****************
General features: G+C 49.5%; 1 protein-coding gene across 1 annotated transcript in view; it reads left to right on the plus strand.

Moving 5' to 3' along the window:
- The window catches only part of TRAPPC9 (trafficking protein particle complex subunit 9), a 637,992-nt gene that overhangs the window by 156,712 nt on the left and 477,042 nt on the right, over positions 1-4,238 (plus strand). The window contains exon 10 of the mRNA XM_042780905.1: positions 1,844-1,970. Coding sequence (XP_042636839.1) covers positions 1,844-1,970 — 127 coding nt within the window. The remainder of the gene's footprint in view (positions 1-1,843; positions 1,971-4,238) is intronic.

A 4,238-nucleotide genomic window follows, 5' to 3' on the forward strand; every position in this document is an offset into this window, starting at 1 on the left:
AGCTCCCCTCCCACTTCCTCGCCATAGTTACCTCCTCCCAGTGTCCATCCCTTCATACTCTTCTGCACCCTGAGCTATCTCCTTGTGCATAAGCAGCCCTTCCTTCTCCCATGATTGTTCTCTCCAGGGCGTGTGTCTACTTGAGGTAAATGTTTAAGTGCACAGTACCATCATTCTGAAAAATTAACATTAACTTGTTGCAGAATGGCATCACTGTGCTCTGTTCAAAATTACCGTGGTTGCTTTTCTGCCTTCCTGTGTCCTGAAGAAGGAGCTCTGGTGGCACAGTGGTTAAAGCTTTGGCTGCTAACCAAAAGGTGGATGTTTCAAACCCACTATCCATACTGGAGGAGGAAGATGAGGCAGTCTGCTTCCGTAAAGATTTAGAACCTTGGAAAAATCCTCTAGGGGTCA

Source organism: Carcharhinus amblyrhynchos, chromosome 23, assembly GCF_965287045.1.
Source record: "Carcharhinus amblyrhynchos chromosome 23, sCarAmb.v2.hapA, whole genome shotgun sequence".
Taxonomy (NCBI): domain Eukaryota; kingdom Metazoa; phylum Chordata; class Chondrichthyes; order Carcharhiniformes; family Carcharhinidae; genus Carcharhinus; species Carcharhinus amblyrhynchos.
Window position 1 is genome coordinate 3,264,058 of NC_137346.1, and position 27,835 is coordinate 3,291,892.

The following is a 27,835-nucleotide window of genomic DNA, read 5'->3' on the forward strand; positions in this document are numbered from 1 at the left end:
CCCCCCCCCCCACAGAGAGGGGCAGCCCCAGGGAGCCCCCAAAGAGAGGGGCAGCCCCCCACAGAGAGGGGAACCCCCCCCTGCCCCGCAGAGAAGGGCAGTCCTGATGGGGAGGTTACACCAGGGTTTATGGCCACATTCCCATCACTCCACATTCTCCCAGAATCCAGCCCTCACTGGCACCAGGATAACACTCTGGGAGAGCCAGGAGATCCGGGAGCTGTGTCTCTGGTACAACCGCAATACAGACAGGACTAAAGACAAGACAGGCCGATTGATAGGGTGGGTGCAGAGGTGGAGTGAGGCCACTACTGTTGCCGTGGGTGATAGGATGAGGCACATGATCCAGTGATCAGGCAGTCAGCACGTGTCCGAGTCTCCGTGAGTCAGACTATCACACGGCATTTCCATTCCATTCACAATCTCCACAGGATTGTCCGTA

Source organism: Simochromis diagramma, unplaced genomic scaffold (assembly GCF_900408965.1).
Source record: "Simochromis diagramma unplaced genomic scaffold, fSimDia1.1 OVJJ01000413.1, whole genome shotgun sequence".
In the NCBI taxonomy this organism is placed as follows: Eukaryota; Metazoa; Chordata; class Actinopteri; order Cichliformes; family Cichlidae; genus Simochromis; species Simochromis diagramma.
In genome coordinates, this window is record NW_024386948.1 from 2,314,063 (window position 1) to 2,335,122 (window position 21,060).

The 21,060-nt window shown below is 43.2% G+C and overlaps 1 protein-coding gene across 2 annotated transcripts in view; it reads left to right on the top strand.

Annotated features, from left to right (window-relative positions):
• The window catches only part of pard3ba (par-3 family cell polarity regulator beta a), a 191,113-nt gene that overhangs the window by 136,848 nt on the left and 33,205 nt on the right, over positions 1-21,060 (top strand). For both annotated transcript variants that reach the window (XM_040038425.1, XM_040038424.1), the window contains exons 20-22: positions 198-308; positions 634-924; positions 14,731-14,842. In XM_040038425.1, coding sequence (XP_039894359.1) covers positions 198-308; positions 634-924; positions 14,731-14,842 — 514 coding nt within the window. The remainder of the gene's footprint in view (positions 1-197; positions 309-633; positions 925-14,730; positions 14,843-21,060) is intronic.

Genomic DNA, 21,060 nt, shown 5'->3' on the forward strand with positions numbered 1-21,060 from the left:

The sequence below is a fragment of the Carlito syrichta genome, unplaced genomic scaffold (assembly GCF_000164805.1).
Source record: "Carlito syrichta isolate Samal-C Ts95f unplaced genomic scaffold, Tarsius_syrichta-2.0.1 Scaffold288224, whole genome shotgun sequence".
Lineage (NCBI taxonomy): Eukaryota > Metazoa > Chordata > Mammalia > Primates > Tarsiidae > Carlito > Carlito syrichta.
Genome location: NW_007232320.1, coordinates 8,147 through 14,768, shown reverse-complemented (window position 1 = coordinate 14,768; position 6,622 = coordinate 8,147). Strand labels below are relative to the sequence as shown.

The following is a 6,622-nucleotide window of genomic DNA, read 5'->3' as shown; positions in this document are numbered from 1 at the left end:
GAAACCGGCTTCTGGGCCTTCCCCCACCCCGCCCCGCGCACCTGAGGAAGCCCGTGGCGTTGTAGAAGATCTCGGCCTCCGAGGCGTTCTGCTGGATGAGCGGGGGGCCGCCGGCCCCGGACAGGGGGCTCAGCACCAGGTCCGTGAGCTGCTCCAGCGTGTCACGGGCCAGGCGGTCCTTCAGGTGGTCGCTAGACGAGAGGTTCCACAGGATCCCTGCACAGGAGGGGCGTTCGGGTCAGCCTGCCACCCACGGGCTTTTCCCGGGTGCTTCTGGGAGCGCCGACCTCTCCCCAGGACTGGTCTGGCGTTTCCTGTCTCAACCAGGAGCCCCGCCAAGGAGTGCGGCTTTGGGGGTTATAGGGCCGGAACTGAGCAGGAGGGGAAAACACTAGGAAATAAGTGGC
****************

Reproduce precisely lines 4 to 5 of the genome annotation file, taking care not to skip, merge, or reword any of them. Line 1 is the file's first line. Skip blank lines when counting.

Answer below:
A 4,238-nucleotide genomic window follows, 5' to 3' on the forward strand; every position in this document is an offset into this window, starting at 1 on the left:
AGCTCCCCTCCCACTTCCTCGCCATAGTTACCTCCTCCCAGTGTCCATCCCTTCATACTCTTCTGCACCCTGAGCTATCTCCTTGTGCATAAGCAGCCCTTCCTTCTCCCATGATTGTTCTCTCCAGGGCGTGTGTCTACTTGAGGTAAATGTTTAAGTGCACAGTACCATCATTCTGAAAAATTAACATTAACTTGTTGCAGAATGGCATCACTGTGCTCTGTTCAAAATTACCGTGGTTGCTTTTCTGCCTTCCTGTGTCCTGAAGAAGGAGCTCTGGTGGCACAGTGGTTAAAGCTTTGGCTGCTAACCAAAAGGTGGATGTTTCAAACCCACTATCCATACTGGAGGAGGAAGATGAGGCAGTCTGCTTCCGTAAAGATTTAGAACCTTGGAAAAATCCTCTAGGGGTCA